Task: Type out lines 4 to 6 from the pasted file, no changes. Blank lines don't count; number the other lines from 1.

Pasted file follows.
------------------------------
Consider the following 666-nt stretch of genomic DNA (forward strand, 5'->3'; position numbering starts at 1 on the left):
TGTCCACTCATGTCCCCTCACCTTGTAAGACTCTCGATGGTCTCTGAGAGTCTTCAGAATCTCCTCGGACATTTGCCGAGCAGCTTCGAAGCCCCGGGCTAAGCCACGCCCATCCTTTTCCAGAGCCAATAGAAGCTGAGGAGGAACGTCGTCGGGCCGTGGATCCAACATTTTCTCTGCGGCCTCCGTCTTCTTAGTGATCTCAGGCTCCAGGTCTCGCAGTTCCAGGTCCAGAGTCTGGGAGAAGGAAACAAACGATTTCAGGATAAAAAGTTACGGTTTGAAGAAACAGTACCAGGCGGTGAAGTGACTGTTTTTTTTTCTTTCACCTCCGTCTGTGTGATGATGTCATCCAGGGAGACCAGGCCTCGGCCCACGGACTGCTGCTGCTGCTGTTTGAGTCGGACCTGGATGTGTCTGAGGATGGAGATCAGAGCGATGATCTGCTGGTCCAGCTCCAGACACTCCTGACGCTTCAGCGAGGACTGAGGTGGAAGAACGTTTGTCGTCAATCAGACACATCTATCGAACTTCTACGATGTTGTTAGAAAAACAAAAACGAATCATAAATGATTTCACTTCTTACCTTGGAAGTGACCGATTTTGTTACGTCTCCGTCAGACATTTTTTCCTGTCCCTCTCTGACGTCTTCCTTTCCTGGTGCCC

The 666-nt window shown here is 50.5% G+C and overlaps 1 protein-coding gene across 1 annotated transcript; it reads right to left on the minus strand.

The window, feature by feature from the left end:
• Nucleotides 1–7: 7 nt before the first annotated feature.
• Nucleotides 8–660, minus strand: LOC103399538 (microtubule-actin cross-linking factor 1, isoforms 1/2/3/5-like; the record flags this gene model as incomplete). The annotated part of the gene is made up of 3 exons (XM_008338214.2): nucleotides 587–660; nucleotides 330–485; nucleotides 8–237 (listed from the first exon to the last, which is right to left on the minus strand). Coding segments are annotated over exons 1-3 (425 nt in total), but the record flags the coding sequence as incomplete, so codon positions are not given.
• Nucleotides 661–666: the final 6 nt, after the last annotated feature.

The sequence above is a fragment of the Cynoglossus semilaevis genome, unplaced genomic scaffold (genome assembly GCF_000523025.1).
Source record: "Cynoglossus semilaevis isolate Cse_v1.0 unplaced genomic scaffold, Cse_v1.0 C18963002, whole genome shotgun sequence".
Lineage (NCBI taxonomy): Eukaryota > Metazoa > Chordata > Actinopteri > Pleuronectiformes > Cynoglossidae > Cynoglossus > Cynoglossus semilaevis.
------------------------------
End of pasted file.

The window, feature by feature from the left end:
• Nucleotides 1–7: 7 nt before the first annotated feature.
• Nucleotides 8–660, minus strand: LOC103399538 (microtubule-actin cross-linking factor 1, isoforms 1/2/3/5-like; the record flags this gene model as incomplete). The annotated part of the gene is made up of 3 exons (XM_008338214.2): nucleotides 587–660; nucleotides 330–485; nucleotides 8–237 (listed from the first exon to the last, which is right to left on the minus strand). Coding segments are annotated over exons 1-3 (425 nt in total), but the record flags the coding sequence as incomplete, so codon positions are not given.